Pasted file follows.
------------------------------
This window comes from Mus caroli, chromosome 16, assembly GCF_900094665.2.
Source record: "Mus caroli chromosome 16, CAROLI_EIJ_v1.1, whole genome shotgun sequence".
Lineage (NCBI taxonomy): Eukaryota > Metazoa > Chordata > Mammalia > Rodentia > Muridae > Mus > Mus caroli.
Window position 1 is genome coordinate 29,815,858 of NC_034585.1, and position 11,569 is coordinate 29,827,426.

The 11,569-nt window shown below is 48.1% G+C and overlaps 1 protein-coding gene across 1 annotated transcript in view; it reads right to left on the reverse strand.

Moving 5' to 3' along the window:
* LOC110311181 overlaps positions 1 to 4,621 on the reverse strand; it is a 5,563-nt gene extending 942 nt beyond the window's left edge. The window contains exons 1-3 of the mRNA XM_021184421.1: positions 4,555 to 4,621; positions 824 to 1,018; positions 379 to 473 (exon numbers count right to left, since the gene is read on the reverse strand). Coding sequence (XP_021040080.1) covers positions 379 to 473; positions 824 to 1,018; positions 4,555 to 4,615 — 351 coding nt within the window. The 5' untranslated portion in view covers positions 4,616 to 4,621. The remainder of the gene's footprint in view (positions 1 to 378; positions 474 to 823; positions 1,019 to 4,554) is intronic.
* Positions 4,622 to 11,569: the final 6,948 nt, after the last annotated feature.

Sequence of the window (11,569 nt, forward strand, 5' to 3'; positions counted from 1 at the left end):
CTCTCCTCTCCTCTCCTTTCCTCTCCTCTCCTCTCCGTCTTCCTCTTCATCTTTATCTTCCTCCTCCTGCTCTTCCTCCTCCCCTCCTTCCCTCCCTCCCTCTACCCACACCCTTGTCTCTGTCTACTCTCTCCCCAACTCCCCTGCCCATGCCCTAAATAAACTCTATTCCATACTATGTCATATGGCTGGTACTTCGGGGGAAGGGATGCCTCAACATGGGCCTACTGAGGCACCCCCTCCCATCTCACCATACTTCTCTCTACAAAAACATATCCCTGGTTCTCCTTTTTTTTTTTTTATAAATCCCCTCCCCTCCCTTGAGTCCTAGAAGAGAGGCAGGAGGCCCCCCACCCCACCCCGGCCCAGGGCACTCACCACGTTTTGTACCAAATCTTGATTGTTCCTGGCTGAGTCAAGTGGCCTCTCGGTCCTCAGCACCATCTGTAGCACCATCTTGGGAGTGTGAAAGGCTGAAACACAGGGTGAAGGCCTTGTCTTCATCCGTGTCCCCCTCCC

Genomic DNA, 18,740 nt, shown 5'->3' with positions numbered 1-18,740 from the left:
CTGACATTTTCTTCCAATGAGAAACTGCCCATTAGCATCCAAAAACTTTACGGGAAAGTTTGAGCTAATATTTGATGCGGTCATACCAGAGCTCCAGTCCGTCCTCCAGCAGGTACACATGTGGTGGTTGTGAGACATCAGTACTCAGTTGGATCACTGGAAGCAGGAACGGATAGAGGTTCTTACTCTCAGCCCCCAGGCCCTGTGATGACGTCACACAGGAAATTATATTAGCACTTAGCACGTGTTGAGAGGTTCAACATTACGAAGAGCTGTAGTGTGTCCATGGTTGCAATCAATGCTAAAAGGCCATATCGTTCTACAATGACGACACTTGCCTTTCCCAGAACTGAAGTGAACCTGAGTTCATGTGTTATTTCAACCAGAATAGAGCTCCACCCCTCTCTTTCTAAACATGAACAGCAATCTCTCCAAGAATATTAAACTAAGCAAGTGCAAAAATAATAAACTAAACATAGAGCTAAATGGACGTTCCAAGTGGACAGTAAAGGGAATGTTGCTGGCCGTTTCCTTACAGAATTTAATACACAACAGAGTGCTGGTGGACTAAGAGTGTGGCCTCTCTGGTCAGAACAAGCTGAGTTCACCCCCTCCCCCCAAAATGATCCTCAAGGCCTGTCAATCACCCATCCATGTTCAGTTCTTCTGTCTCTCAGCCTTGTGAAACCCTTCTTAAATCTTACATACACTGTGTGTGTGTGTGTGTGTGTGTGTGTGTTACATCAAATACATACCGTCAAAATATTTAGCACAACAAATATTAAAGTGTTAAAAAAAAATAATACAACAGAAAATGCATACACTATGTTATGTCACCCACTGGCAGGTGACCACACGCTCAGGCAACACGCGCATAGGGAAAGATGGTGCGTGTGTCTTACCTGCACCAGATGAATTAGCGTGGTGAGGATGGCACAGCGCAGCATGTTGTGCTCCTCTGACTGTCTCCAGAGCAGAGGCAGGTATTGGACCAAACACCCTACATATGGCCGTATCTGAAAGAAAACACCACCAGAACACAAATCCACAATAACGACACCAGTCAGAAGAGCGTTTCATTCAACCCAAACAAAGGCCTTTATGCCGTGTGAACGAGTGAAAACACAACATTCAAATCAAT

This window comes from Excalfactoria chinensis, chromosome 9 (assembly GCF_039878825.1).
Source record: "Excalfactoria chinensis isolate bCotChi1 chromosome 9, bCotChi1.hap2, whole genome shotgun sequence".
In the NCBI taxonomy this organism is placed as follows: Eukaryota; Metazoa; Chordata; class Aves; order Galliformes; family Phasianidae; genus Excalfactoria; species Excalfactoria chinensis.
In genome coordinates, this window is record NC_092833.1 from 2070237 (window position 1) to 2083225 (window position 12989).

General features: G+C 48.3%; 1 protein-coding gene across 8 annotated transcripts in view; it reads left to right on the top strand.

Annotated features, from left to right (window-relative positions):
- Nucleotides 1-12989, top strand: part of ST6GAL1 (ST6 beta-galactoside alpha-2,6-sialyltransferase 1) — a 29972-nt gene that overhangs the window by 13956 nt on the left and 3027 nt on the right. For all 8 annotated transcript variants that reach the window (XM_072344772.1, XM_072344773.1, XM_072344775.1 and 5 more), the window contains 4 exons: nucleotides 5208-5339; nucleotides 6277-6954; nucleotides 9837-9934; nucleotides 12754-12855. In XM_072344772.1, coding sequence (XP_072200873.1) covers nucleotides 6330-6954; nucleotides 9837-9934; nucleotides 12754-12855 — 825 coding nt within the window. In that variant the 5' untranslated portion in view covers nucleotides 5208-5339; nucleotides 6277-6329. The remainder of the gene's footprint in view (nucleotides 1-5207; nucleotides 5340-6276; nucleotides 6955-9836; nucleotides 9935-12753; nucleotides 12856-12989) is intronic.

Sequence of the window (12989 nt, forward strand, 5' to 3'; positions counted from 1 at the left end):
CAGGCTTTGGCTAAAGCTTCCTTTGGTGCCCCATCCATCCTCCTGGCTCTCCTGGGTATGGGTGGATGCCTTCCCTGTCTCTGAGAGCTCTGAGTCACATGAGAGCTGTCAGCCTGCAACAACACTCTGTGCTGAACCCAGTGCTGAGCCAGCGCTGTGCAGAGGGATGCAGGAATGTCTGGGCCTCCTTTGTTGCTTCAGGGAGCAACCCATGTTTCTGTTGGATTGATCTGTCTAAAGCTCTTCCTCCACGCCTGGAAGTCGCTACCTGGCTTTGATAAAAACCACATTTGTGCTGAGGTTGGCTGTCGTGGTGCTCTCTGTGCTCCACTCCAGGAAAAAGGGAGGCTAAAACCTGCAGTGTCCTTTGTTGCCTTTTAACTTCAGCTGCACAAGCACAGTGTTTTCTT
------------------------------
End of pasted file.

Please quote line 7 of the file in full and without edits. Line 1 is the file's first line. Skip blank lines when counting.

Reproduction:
* LOC110311181 overlaps positions 1 to 4,621 on the reverse strand; it is a 5,563-nt gene extending 942 nt beyond the window's left edge. The window contains exons 1-3 of the mRNA XM_021184421.1: positions 4,555 to 4,621; positions 824 to 1,018; positions 379 to 473 (exon numbers count right to left, since the gene is read on the reverse strand). Coding sequence (XP_021040080.1) covers positions 379 to 473; positions 824 to 1,018; positions 4,555 to 4,615 — 351 coding nt within the window. The 5' untranslated portion in view covers positions 4,616 to 4,621. The remainder of the gene's footprint in view (positions 1 to 378; positions 474 to 823; positions 1,019 to 4,554) is intronic.